In his speech, Mr. Kyprianou addressed the current state of affairs in Cyprus, and shared the prospects of a lasting settlement with the participating media representatives, academics, and experts from the civil society. The transcript of his intervention is available to download here.
Evaluating the gains to be brought by the resolution of the Cyprus problem, Mr. Kyprianou said that it would not only be the Cypriots but also Turkey, who would benefit.
Despite the current delay in the expected resumption of the UN-sponsored talks, AKEL sees the hydrocarbon reserves as a serious incentive for the Greek Cypriots and the Turkish Cypriots to come to the negotiating table and work towards a solution. However, he added that the long-term success of explorations of natural resources would depend, among other things, on the political stability on the island.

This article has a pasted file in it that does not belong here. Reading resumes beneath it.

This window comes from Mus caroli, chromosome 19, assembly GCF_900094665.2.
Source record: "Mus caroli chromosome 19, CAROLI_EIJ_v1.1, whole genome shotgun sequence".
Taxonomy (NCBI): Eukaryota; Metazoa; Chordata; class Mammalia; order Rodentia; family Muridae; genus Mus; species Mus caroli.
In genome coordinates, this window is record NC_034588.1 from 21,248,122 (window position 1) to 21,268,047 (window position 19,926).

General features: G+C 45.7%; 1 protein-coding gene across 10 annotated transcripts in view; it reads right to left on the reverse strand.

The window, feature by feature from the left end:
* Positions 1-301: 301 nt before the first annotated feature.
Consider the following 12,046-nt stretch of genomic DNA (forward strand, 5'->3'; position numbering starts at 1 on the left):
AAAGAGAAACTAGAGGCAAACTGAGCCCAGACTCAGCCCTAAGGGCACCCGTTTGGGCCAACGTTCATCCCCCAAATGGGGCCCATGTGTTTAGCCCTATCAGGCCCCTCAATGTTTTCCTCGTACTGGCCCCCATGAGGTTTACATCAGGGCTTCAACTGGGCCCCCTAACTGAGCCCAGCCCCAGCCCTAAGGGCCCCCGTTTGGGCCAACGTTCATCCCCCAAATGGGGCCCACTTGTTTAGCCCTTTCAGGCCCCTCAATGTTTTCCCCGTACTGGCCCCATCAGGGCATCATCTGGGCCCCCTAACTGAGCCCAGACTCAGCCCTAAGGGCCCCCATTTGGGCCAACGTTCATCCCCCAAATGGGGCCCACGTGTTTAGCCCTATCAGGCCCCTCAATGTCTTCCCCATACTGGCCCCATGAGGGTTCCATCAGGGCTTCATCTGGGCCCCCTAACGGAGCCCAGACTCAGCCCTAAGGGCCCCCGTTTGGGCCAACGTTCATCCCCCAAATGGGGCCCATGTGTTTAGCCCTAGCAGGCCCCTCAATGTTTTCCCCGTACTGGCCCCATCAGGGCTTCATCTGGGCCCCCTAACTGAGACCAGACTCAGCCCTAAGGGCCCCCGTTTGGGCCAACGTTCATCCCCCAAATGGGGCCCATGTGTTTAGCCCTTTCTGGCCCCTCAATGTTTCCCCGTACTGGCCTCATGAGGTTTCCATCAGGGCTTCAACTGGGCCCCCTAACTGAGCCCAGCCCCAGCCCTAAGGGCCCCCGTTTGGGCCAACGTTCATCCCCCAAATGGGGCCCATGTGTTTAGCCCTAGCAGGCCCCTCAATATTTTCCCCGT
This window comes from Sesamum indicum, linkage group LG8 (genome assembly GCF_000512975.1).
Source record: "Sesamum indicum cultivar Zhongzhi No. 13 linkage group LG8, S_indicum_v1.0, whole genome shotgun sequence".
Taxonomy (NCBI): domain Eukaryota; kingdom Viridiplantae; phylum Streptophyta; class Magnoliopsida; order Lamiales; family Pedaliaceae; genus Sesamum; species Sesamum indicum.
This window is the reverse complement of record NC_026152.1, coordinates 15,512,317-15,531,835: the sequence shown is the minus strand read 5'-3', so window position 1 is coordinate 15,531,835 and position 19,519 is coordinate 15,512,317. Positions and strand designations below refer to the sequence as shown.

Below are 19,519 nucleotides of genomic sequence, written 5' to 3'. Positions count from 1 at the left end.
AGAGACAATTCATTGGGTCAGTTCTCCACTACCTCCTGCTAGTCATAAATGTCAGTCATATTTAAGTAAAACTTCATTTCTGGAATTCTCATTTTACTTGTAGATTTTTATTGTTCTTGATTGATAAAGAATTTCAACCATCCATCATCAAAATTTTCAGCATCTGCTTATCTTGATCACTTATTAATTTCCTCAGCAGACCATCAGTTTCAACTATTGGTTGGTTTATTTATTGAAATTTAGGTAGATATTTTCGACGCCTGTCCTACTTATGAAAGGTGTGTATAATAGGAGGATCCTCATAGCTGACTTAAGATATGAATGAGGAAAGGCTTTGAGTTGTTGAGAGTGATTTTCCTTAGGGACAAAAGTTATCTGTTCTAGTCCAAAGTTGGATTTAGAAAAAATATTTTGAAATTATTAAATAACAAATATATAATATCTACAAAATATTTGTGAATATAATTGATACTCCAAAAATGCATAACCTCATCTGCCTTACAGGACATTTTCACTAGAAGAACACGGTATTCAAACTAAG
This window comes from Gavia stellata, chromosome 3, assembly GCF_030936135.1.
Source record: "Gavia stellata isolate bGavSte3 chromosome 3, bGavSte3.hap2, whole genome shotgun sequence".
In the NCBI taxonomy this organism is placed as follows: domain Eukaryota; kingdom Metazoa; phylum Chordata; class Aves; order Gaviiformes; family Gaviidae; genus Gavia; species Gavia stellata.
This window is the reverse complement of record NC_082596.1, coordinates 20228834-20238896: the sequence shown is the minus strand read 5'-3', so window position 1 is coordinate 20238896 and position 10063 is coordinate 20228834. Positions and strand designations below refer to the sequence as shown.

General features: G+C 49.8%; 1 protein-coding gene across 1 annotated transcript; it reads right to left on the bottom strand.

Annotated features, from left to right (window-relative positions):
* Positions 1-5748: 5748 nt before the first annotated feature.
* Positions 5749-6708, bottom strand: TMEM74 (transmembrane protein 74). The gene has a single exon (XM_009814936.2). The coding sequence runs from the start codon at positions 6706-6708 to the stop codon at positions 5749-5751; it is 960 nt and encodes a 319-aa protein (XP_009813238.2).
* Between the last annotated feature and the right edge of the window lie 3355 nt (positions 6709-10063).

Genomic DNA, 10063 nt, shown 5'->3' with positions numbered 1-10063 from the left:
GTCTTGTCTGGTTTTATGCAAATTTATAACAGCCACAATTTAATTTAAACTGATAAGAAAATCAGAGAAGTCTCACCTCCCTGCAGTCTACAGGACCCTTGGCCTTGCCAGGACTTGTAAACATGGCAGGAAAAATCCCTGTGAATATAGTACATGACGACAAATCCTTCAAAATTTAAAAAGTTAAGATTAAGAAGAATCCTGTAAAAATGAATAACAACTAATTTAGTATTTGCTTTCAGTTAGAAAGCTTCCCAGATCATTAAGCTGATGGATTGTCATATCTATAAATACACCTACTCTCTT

When giving a short overview of the Cyprus talks conducted up to date under the auspices of the UN, Mr. Kyprianou explained the reasons which had led the Greek Cypriots to reject the Annan Plan in 2004. He pointed out that the Greek Cypriots had found the proposed solution one-sided and short of satisfying their reasonable concerns.
Concluding his speech, Mr. Kyprianou underlined that fully-fledged negotiations aiming to achieve a comprehensive settlement in Cyprus would unquestionably serve not only the two communities on the island, but also Greece, Turkey, the European Union, and the wider region.